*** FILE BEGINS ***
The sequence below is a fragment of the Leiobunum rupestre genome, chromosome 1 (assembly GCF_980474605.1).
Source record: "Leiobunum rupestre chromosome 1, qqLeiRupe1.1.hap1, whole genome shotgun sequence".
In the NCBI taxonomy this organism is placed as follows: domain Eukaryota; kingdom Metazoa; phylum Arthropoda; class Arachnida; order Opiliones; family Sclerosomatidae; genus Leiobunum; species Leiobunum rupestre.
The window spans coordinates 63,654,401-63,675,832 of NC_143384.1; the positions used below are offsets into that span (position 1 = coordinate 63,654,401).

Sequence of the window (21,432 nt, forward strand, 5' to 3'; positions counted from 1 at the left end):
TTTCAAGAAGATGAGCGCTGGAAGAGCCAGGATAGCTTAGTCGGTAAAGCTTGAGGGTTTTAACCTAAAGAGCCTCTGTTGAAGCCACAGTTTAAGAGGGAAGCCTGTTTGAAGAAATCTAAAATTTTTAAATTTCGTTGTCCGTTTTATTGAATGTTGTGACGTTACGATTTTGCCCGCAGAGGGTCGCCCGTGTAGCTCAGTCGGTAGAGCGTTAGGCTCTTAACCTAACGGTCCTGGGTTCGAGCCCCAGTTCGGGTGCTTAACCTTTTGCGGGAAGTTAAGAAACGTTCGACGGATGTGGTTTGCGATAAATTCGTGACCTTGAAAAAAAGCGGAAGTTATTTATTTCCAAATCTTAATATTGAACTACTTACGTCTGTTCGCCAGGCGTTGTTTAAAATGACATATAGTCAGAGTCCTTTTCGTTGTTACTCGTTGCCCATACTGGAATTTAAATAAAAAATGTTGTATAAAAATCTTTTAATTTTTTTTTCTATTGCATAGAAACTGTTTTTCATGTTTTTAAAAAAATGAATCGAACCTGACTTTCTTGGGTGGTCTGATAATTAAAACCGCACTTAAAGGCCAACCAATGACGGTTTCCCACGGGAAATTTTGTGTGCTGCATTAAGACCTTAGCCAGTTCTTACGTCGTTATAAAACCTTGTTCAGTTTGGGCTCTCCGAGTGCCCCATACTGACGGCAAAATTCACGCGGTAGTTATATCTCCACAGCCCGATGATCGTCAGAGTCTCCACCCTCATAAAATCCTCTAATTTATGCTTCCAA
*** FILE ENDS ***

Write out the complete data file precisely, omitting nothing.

The sequence below is a fragment of the Leiobunum rupestre genome, chromosome 1 (assembly GCF_980474605.1).
Source record: "Leiobunum rupestre chromosome 1, qqLeiRupe1.1.hap1, whole genome shotgun sequence".
In the NCBI taxonomy this organism is placed as follows: domain Eukaryota; kingdom Metazoa; phylum Arthropoda; class Arachnida; order Opiliones; family Sclerosomatidae; genus Leiobunum; species Leiobunum rupestre.
The window spans coordinates 63,654,401-63,675,832 of NC_143384.1; the positions used below are offsets into that span (position 1 = coordinate 63,654,401).

Sequence of the window (21,432 nt, forward strand, 5' to 3'; positions counted from 1 at the left end):
TTTCAAGAAGATGAGCGCTGGAAGAGCCAGGATAGCTTAGTCGGTAAAGCTTGAGGGTTTTAACCTAAAGAGCCTCTGTTGAAGCCACAGTTTAAGAGGGAAGCCTGTTTGAAGAAATCTAAAATTTTTAAATTTCGTTGTCCGTTTTATTGAATGTTGTGACGTTACGATTTTGCCCGCAGAGGGTCGCCCGTGTAGCTCAGTCGGTAGAGCGTTAGGCTCTTAACCTAACGGTCCTGGGTTCGAGCCCCAGTTCGGGTGCTTAACCTTTTGCGGGAAGTTAAGAAACGTTCGACGGATGTGGTTTGCGATAAATTCGTGACCTTGAAAAAAAGCGGAAGTTATTTATTTCCAAATCTTAATATTGAACTACTTACGTCTGTTCGCCAGGCGTTGTTTAAAATGACATATAGTCAGAGTCCTTTTCGTTGTTACTCGTTGCCCATACTGGAATTTAAATAAAAAATGTTGTATAAAAATCTTTTAATTTTTTTTTCTATTGCATAGAAACTGTTTTTCATGTTTTTAAAAAAATGAATCGAACCTGACTTTCTTGGGTGGTCTGATAATTAAAACCGCACTTAAAGGCCAACCAATGACGGTTTCCCACGGGAAATTTTGTGTGCTGCATTAAGACCTTAGCCAGTTCTTACGTCGTTATAAAACCTTGTTCAGTTTGGGCTCTCCGAGTGCCCCATACTGACGGCAAAATTCACGCGGTAGTTATATCTCCACAGCCCGATGATCGTCAGAGTCTCCACCCTCATAAAATCCTCTAATTTATGCTTCCAA